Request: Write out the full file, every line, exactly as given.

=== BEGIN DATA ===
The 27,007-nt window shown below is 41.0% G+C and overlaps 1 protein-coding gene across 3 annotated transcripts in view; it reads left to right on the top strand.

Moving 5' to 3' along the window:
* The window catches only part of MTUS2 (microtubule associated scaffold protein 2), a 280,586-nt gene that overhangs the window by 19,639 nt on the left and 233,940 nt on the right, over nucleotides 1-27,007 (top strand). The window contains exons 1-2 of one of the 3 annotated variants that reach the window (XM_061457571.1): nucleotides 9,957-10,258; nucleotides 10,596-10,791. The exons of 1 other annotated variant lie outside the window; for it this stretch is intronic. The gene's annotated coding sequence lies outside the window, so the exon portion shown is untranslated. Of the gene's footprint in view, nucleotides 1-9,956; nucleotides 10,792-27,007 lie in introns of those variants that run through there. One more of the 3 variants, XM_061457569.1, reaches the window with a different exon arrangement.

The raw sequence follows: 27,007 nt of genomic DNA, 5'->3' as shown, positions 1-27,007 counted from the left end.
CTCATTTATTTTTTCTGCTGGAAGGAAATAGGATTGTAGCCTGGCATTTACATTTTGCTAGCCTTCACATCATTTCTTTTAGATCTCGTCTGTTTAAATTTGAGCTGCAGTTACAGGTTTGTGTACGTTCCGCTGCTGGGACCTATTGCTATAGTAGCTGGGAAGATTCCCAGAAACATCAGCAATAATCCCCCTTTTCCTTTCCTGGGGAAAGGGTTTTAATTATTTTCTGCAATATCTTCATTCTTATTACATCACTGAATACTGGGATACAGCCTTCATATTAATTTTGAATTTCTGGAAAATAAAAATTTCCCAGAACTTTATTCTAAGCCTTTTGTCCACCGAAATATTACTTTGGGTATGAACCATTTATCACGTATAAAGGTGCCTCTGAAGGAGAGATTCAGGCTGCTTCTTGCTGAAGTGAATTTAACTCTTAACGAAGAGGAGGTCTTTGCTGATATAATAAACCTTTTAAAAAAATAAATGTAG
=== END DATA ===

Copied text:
The 27,007-nt window shown below is 41.0% G+C and overlaps 1 protein-coding gene across 3 annotated transcripts in view; it reads left to right on the top strand.

Moving 5' to 3' along the window:
* The window catches only part of MTUS2 (microtubule associated scaffold protein 2), a 280,586-nt gene that overhangs the window by 19,639 nt on the left and 233,940 nt on the right, over nucleotides 1-27,007 (top strand). The window contains exons 1-2 of one of the 3 annotated variants that reach the window (XM_061457571.1): nucleotides 9,957-10,258; nucleotides 10,596-10,791. The exons of 1 other annotated variant lie outside the window; for it this stretch is intronic. The gene's annotated coding sequence lies outside the window, so the exon portion shown is untranslated. Of the gene's footprint in view, nucleotides 1-9,956; nucleotides 10,792-27,007 lie in introns of those variants that run through there. One more of the 3 variants, XM_061457569.1, reaches the window with a different exon arrangement.

The raw sequence follows: 27,007 nt of genomic DNA, 5'->3' as shown, positions 1-27,007 counted from the left end.
CTCATTTATTTTTTCTGCTGGAAGGAAATAGGATTGTAGCCTGGCATTTACATTTTGCTAGCCTTCACATCATTTCTTTTAGATCTCGTCTGTTTAAATTTGAGCTGCAGTTACAGGTTTGTGTACGTTCCGCTGCTGGGACCTATTGCTATAGTAGCTGGGAAGATTCCCAGAAACATCAGCAATAATCCCCCTTTTCCTTTCCTGGGGAAAGGGTTTTAATTATTTTCTGCAATATCTTCATTCTTATTACATCACTGAATACTGGGATACAGCCTTCATATTAATTTTGAATTTCTGGAAAATAAAAATTTCCCAGAACTTTATTCTAAGCCTTTTGTCCACCGAAATATTACTTTGGGTATGAACCATTTATCACGTATAAAGGTGCCTCTGAAGGAGAGATTCAGGCTGCTTCTTGCTGAAGTGAATTTAACTCTTAACGAAGAGGAGGTCTTTGCTGATATAATAAACCTTTTAAAAAAATAAATGTAG